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Siblings die in Ratanakkiri gold mine accident

The mine shaft into which two gold miners fell and died when a piece of equipment broke on Friday in Ratanakkiri province.
The mine shaft into which two gold miners fell and died when a piece of equipment broke on Friday in Ratanakkiri province. Photo supplied

Siblings die in Ratanakkiri gold mine accident

Two siblings, including one teenager under the legal working age, died on Friday at a mine belonging to Indian firm Mesco Gold in Ratanakkiri province, prompting the Ministry of Mines and Energy to immediately suspend operations to carry out an investigation, officials said yesterday.

Sen Voeun, Yatung commune police chief in O’Yadav district, identified the victims as Chak Sarith, 17, and Chak Sarom, 20. The brothers from Tbong Khmum province had only been working for the company for a week.

They went down a mine shaft in a bucket, which the minstry said was designed to carry rocks, not workers. When the pulley broke, the bucket fell down the shaft.

Hun Bunthan, head of the provincial Department of Mines and Energy, said Mesco Gold agreed to compensate the family $5,000 for each death. The company is licensed and began to mine gold in the area this year.

Company Director Rajeev Moudgil said all regulations and safety procedures are in place at the mine.

“An enquiry conducted by the company has found that the workers ignored the clear safety instructions of not using ore skip/bucket for going down the vertical shaft,” he wrote by email.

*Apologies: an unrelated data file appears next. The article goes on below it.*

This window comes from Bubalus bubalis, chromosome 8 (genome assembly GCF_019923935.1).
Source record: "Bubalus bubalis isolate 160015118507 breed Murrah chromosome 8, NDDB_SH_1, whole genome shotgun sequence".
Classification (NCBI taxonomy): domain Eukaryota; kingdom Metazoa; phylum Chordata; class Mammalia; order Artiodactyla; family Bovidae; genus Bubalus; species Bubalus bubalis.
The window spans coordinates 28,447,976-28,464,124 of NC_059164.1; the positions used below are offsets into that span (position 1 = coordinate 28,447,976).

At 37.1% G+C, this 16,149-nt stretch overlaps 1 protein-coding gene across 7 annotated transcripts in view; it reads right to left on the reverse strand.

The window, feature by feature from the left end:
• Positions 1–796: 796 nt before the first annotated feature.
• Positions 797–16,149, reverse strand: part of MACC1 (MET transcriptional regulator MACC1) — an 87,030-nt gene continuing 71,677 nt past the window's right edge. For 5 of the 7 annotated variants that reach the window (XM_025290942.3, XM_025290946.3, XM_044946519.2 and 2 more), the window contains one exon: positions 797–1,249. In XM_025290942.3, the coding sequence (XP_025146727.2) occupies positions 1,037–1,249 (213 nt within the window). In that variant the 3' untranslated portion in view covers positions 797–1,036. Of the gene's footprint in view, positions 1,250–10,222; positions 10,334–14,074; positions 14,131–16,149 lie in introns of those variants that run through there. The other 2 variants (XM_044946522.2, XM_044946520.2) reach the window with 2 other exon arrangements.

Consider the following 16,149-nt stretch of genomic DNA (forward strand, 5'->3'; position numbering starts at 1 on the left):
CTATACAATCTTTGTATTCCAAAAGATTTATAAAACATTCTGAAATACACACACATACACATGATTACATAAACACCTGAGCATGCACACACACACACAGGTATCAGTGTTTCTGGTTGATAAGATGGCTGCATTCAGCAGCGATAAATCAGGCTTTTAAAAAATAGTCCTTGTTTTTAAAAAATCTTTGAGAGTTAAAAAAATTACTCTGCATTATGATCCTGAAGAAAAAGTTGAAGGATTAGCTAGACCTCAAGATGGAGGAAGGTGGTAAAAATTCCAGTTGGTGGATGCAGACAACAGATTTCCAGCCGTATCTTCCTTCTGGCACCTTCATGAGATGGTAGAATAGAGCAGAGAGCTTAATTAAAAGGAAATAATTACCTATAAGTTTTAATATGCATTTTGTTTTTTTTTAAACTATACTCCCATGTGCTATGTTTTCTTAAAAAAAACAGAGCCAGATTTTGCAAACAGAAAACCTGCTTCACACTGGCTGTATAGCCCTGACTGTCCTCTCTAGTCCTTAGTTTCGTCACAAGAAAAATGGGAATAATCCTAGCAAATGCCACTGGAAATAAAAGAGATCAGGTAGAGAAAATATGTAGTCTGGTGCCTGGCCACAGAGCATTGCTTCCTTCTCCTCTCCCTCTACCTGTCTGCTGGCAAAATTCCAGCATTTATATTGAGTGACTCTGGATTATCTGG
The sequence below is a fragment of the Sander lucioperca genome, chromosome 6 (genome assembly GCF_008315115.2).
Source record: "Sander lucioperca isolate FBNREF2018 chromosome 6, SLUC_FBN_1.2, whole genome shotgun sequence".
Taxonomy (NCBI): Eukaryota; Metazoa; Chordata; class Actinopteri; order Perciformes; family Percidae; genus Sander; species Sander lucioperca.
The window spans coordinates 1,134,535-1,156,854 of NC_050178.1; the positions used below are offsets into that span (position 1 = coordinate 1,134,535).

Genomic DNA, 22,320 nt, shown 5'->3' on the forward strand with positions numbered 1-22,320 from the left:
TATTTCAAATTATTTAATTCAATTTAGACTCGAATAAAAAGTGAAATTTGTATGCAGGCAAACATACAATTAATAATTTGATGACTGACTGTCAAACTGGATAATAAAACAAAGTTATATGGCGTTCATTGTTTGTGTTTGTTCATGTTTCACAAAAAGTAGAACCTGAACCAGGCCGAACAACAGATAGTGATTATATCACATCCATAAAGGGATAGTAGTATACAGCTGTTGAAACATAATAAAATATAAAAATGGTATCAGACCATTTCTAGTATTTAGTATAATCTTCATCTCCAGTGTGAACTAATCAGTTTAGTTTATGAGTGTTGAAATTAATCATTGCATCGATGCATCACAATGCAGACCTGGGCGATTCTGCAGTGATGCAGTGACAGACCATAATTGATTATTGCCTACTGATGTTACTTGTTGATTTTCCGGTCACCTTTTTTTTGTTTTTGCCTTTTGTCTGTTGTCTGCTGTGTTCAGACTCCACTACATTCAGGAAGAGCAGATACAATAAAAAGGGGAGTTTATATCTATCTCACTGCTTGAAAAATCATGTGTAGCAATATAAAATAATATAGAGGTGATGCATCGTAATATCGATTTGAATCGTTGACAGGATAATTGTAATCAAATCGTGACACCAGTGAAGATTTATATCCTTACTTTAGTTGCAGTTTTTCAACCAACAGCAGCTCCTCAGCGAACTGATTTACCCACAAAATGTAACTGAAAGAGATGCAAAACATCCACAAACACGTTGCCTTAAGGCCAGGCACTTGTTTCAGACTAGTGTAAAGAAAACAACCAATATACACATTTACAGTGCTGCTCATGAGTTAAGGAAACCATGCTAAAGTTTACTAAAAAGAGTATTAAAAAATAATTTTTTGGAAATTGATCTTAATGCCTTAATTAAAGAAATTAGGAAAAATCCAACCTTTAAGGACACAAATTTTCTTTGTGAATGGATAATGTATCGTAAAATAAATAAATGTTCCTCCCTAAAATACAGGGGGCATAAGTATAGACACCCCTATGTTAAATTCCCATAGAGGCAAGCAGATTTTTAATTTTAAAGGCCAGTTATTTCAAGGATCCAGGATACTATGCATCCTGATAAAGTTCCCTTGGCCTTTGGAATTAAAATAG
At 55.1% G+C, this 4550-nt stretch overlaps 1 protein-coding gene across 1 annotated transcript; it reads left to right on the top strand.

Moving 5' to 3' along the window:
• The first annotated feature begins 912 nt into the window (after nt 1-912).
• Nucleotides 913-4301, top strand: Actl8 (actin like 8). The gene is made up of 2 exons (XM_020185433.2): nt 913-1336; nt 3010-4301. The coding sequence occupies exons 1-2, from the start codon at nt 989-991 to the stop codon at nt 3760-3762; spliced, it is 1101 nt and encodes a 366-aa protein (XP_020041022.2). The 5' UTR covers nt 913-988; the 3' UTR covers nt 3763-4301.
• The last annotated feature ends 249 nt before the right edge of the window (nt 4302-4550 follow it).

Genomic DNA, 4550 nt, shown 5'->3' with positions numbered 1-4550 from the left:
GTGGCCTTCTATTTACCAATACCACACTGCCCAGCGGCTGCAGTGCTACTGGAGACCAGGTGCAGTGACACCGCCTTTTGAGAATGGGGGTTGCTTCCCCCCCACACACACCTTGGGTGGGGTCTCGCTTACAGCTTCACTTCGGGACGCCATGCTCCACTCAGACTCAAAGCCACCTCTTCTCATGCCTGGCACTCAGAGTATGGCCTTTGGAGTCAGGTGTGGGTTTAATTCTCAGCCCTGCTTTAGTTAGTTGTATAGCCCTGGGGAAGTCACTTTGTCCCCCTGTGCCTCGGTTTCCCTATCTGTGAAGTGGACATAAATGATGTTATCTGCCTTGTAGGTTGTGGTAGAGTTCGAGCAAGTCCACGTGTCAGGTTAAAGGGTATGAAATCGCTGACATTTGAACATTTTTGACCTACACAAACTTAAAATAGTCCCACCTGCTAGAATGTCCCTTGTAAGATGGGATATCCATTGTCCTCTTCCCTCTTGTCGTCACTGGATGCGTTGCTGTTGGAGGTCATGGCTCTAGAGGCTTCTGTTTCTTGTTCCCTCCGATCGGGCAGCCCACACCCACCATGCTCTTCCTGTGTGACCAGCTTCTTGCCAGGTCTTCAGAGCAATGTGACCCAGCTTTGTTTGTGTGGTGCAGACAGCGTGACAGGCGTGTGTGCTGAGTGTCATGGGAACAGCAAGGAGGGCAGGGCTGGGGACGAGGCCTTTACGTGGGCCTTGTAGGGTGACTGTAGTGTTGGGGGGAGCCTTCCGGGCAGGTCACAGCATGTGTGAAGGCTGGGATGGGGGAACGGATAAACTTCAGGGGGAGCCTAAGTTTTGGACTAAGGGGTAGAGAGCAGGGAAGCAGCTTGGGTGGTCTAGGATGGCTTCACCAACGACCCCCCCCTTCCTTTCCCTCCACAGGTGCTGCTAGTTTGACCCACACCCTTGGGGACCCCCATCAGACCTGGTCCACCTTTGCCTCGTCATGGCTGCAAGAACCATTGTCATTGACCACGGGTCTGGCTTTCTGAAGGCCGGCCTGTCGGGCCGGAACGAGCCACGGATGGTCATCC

Meng Saktheara, secretary of state at the Mines Ministry, confirmed the company has safety measures in place but that there “could also be management issues involved”, since workers had still managed to use the bucket despite guidelines in place not to do so.

He said the ministry had conducted inspections every two or three months at the mine, but he could not provide the date of the most recent visit yesterday. “We will do an investigation,” he said.

According to Moudgil, there was a supervisor and mining engineer at the site, but he did not specify if the two brothers were directly supervised.

Additionally, under Cambodia’s Labour Law, the minimum age for hazardous work is 18, while for nondangerous jobs it is 15. According to Moudgil, relatives of the 17-year-old claimed he was 19.

“Considering the [boy’s] need for the job, he was taken in as a trainee,” he said.

He skirted a question asking if the company had followed up to check for proof of the boy’s age, saying only: “The fact is he was a trainee.”

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